Brain inflammation sows the seeds of Alzheimer’s
Scientists have found out how the body’s own immune response can trigger Alzheimer’s disease. Elizabeth Finkel reports.
When it comes to the perpetrator of Alzheimer’s disease (AD), the finger of blame has long pointed to hard deposits of protein in the brain known as amyloid plaques. But smouldering signs of inflammation are also clearly evident in the background.
Now a paper in Nature reveals how the two processes connive. During inflammation, specks of a protein called ASC are released. Like the grit inside a pearl, they seed the deposition of amyloid. The authors – Carmen Venegas at the University of Bonn, Germany and colleagues – showed that in mice, removing the specks prevented the formation of amyloid and slowed progression of the disease.
“The paper bridges different camps and puts inflammation front and centre as a potential cause of AD,” says Bryce Vissel, an AD researcher at the University of Technology, Sydney.
The finding also suggests that anti-inflammatory drugs, particularly those that target the formation of the ASC specks, offer a new therapeutic way forward.
“This is an extremely important paper for the Alzheimer’s field and is likely to greatly influence the way researchers think about potential Alzheimer’s treatment strategies going forward,” adds Vissel.
The AD-afflicted brain is like a crime scene. The victims are masses of dead neurons that leave many parts of the brain shrunken. The suspects are many: alongside amyloid plaques, tangles of tau proteins inside the neurons have also been interrogated, and investigators find signs of riled-up immune cells called microglia everywhere they look.
But amyloid plaques have been at the top of the list. That’s because people who inherit rare genetic forms of the disease also inherit abnormal genes that cause excessive production of sticky forms of amyloid protein that are more likely to aggregate into plaques. Assuming that the plaques were also the cause of neuron death in more common forms of AD, researchers have for the last three decades been developing plaque-busting drugs. But while some, like the promising antibody aducanumab, have scrubbed away plaque, so far they do not appear to have halted the disease.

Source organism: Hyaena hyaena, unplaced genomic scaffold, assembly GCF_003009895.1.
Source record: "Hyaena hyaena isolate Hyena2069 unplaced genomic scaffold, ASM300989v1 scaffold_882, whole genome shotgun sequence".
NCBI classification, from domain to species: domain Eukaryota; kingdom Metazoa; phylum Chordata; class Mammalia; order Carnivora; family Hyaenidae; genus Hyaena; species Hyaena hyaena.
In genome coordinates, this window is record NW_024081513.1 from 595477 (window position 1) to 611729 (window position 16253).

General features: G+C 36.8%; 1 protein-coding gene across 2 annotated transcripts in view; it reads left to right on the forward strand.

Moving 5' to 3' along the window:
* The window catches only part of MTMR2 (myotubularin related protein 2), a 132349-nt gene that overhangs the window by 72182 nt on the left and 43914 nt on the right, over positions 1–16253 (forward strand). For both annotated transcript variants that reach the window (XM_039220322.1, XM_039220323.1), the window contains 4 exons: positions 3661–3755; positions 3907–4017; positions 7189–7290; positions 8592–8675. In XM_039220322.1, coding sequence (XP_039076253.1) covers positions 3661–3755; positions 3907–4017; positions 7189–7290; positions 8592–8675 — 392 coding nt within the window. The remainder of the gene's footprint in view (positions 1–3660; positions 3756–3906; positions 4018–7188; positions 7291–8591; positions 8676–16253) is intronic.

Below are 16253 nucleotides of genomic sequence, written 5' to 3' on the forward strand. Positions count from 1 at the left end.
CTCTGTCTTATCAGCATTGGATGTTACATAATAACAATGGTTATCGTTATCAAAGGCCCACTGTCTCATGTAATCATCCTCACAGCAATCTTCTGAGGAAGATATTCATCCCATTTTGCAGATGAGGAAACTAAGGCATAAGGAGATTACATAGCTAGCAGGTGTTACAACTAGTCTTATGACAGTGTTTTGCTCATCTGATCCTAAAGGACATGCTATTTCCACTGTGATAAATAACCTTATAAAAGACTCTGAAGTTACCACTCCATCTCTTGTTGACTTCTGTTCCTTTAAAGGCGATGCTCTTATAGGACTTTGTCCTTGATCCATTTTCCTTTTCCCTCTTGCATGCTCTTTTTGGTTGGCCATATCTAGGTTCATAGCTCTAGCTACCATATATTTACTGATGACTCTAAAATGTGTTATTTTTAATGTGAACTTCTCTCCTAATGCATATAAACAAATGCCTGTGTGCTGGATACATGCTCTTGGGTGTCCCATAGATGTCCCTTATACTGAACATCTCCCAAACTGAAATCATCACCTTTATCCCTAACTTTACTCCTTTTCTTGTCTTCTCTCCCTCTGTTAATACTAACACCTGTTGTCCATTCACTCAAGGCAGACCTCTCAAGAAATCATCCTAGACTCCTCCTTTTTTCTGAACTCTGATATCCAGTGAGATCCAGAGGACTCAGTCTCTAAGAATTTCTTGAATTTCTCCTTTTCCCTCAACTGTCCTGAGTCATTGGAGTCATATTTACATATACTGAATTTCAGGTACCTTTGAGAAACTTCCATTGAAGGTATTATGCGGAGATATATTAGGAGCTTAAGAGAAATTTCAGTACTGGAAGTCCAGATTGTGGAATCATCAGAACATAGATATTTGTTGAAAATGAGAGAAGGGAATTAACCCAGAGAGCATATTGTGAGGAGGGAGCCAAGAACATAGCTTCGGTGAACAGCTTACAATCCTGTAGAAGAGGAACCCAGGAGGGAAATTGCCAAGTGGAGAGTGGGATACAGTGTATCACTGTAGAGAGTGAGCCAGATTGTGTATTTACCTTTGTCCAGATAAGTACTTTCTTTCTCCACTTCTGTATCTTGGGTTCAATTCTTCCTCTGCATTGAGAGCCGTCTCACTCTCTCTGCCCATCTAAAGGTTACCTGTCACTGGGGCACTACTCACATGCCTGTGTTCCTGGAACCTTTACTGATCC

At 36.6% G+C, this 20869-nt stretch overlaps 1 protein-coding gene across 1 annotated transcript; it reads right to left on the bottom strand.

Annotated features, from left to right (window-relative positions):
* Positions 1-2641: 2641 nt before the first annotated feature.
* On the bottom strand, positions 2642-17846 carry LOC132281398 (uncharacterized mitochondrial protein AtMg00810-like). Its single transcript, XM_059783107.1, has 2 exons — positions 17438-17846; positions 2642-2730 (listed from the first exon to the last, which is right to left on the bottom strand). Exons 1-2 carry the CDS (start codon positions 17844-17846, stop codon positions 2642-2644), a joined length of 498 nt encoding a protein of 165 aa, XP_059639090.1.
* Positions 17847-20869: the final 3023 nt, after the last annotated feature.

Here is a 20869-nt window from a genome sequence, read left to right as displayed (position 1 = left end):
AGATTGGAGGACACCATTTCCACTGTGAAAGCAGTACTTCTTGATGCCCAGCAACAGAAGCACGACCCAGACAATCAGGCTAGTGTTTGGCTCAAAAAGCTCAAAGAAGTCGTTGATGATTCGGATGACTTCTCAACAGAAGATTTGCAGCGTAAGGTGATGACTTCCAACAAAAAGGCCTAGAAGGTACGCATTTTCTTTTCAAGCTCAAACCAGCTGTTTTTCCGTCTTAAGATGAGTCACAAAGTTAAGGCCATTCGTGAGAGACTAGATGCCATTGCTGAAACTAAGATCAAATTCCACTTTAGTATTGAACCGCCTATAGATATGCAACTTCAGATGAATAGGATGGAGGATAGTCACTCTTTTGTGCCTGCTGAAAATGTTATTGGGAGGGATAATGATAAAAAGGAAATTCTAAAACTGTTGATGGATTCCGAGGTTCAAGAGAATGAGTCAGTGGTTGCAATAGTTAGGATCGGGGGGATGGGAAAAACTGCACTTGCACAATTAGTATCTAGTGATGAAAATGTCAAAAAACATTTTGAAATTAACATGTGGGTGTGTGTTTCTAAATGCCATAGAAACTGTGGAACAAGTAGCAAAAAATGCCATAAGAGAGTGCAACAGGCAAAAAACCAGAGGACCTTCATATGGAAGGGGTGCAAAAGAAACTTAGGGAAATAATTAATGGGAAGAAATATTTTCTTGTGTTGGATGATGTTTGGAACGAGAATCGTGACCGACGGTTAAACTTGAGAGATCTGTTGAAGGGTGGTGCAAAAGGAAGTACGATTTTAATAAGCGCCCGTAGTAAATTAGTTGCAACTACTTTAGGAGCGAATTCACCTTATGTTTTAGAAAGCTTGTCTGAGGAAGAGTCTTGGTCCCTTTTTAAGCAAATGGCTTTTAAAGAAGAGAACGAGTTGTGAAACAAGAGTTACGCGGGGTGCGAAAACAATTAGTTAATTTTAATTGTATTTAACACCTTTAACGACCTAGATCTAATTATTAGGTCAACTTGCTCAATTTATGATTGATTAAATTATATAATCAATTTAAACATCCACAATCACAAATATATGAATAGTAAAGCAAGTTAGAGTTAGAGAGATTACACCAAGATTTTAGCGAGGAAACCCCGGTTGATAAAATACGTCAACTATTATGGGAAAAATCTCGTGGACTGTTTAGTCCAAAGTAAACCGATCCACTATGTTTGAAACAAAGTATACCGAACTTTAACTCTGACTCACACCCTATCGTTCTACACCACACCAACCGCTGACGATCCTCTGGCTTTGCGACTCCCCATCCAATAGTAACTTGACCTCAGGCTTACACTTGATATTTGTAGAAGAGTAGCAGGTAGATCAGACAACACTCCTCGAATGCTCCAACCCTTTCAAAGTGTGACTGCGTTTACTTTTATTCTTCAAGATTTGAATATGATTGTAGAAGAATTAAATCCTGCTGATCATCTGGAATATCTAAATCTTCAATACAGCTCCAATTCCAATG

Given the dead end, many researchers have turned their interest to other suspects. An irritable brain has become a hot favourite. Those agitated microglia and the mobilizing chemicals factors they secrete are found all over the brains of AD sufferers. General signs of body inflammation in middle age also appear to correlate with an increased risk of AD in later life.
The Venegas team decided to piece together the chain of events that occurs after microglia become irritated. A key occurrence is the formation of a protein complex inside them called an inflammasome. Like a smouldering fire, it continues to release inflammatory signals which mobilize other microglia.
One of the other things the inflammasome does is to release tiny specks of aggregated ASC protein. The researchers had a hunch that ASC specks might be affecting the course of the disease. Not only are they visible in the brain tissue of people with AD, but mice studies had shown that when the formation of the inflammasome was impaired, the mice were protected from their version of the disease.
To test if the specks played some role, the researchers carried out experiments in mice that are genetically engineered to overproduce amyloid plaque. Some of the mice were also engineered not to produce the ASC protein.
For starters, the researchers found that mice lacking ASC produced less amyloid plaque and their disease appeared less severe: they performed better at memorizing mazes, for instance. When brain extracts from plaque-ridden mice were injected into young mice, they seeded the development of new amyloid plaques.
But strikingly, if antibodies to ASC were injected at the same time, it interfered with the seeding.
If the recipient animals lacked ASC altogether, no spreading was seen. ASC did indeed appear to be acting as the grit that seeded the plaque deposits.
The findings show how inflammation and amyloid may collude in a vicious cycle to cause the disease. Amyloid deposits cause inflammation; inflammation releases ASC; ASC seeds the deposition of more amyloid plaque.
What this means, explains senior author Michael Heneka, is that minor insults to the brain – perhaps a virus or mild injury – could snowball into a major inflammatory cascade that kills off neurons.
So what’s to be done?
Heneka points out that population studies already show the use of anti-inflammatory drugs like ibuprofen allay the onset of AD. But he says these drugs are too non-specific. Many drug companies are now focussed on finding drugs that inhibit the function of the inflammasome in a particular tissue. “This is all under way,” he says.